- Donald Rumsfeld has ‘no idea’ if he paid taxes correctly
- Bradley Manning named honorary grand marshal of San Francisco Pride parade
- Look out PayPal: Facebook working toward mobile payments system
- U.S. rebukes Iran’s U.N. envoy pick over 1979 embassy attack
- Stoned mom avoids jail after driving 12 miles with baby on roof
- More than 100 ‘inappropriate’ encounters between NYC school staffers, students since 2009: report
- Joe Biden to Boston bombing survivors: ‘America will never, ever stand down’
- FBI failed to throughly vet Boston bombing suspect after Russian lead, report finds
- Atlanta Braves flooded with Hank Aaron hate mail: He’s a ‘scumbag’
- University: Help, our campus is too white
University weighs fate of Norris Hall
BLACKSBURG, Va. - Like the people of New York, Oklahoma City and Littleton, Colo., the Virginia Tech community faces a difficult decision on what it will do with the scene of a tragedy.
The classrooms and hallways of the school’s Norris Hall were littered with the bodies of 25 students and five professors on April 16, plus the body of gunman Seung-hui Cho.
Student Brian Skipper wonders how anyone can ever be expected to learn in Norris Hall.
“I won’t go back in that building,” says the 21-year-old junior from Yorktown, Va., who lost five friends in Norris, including his faculty adviser, G.V. Loganathan. “I couldn’t see people returning in there and just going back to normal.”
Two other students were slain in a campus dormitory.
The university has made no plans beyond cleaning and repairing the flat-roofed, oblong stone structure, which has remained under police guard since the killing spree.
However, faculty, students and alumni have weighed in with suggestions for Norris’ future, one of more than 100 buildings on Virginia Tech’s 2,600-acre campus. Built in the early 1960s, it houses the department of engineering science and mechanics.
Ideas for the building’s future range from returning it to use as classrooms to making it a memorial or even knocking it down.
There are examples across the nation of how others have dealt with sites of overnight infamy.
Every evening, the University of Texas at Austin illuminates the clock tower where sniper Charles Whitman climbed to the 28th floor and killed 16 and wounded 31 on Aug. 1, 1966.
Before the attack, the 307-foot tower had been a symbol of the school for three decades. Its observation deck reopened a year after Whitman’s attack, but it was closed again in 1974 after four persons jumped to their deaths. Tours are now available by reservation only.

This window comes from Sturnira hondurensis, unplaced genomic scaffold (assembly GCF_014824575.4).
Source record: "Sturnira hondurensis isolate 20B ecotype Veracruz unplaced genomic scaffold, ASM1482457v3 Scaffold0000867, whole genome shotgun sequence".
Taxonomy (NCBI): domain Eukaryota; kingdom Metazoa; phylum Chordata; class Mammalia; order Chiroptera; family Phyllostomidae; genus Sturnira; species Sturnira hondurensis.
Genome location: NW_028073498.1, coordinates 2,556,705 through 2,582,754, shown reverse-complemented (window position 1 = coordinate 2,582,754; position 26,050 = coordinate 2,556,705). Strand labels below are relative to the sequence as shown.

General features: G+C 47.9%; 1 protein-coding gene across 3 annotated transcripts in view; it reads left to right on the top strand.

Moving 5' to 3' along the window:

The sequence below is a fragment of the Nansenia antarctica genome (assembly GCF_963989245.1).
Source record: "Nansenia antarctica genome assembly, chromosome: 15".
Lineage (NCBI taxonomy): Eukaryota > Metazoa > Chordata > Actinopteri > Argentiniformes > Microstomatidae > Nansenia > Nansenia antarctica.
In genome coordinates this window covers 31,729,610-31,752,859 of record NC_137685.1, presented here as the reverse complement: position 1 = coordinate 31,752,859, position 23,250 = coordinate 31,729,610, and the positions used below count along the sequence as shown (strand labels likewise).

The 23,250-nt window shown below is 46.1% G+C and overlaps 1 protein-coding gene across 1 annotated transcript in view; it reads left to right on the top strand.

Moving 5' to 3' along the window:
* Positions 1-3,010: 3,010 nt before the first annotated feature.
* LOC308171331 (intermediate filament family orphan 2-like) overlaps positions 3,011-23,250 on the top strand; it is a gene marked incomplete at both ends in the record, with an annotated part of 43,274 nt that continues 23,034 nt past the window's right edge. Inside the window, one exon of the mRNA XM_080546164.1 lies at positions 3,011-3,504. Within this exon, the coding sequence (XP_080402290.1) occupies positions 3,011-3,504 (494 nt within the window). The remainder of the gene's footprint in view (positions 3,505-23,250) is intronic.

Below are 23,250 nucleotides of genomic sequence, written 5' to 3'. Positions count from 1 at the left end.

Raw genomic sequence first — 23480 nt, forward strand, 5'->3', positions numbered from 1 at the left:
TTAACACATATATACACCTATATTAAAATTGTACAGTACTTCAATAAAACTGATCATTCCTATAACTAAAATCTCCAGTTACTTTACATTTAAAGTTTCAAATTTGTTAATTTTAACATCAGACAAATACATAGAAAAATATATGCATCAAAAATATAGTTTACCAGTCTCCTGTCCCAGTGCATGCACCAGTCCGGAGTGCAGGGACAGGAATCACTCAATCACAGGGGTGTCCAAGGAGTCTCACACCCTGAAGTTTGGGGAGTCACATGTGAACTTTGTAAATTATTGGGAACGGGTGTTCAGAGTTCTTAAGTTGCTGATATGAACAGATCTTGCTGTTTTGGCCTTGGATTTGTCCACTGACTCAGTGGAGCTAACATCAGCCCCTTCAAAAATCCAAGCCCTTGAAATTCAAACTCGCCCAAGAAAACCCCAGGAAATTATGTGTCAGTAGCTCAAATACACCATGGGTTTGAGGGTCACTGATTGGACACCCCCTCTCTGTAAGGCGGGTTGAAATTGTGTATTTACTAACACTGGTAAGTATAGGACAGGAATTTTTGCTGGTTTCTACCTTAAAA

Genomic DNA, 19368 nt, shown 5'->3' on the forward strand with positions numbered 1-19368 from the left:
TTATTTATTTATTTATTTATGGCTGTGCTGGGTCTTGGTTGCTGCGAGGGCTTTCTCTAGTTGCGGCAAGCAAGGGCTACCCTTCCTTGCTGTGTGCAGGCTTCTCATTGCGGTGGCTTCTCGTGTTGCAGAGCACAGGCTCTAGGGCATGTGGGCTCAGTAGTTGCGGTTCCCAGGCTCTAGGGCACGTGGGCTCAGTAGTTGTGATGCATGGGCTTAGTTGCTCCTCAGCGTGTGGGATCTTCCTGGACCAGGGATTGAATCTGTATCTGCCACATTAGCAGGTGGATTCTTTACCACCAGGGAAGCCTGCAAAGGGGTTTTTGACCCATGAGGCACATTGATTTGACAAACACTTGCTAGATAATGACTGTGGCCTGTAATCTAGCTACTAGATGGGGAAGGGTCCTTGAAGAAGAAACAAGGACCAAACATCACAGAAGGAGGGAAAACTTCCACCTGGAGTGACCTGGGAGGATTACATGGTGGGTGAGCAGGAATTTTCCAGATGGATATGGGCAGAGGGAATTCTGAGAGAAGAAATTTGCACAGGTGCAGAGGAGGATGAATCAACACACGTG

Most of the killings in the 1999 massacre at Columbine High School in Littleton, Colo., occurred in the library. Officials built an atrium on the site and placed a new library that includes a memorial to the 12 students and one teacher killed by two student shooters.
The bombed-out Murrah Federal Building in Oklahoma City was razed after Timothy McVeigh set off explosives that killed 168 persons on April 19, 1995. The 3-acre site was turned over to a museum and memorial.
In Dallas, the first five floors of the Texas School Book Depository hold government offices, but there is a museum on the sixth floor where Lee Harvey Oswald fired the shots that killed President Kennedy on Nov. 22, 1963.
At ground zero in Lower Manhattan, New York City is building new office towers and a memorial to the 2,749 victims of the September 11, 2001, terrorist attack on the World Trade Center towers.
By returning to goodness, the nation can achieve greatness once again
- Fuel-filled wings, ability to swarm: Pentagon offers glimpse at future of drone fleet
- Secret U.S. assessments show Afghanistan not ready to govern on own
- U.S. Navy to turn seawater into jet fuel
- U.S. military on high alert as Ukraine troops trade gunfire with pro-Russian militants
- Nevada Bundy ranch standoff could leave dirt on Harry Reid reputation
- Russian fighter jet buzzes U.S. Navy destroyer in Black Sea
- PHILLIPS: What did Harry Reid know and when did he know it?
- Atlanta Braves flooded with Hank Aaron hate mail: He's a 'scumbag'
- 'Culture of intimidation' seen in Nevada ranch standoff
- WEBER: Obamacare cuts home healthcare for millions of seniors
Celebrity deaths in 2014
Top 10 handguns in the U.S.
Chaos as Manhattan building explodes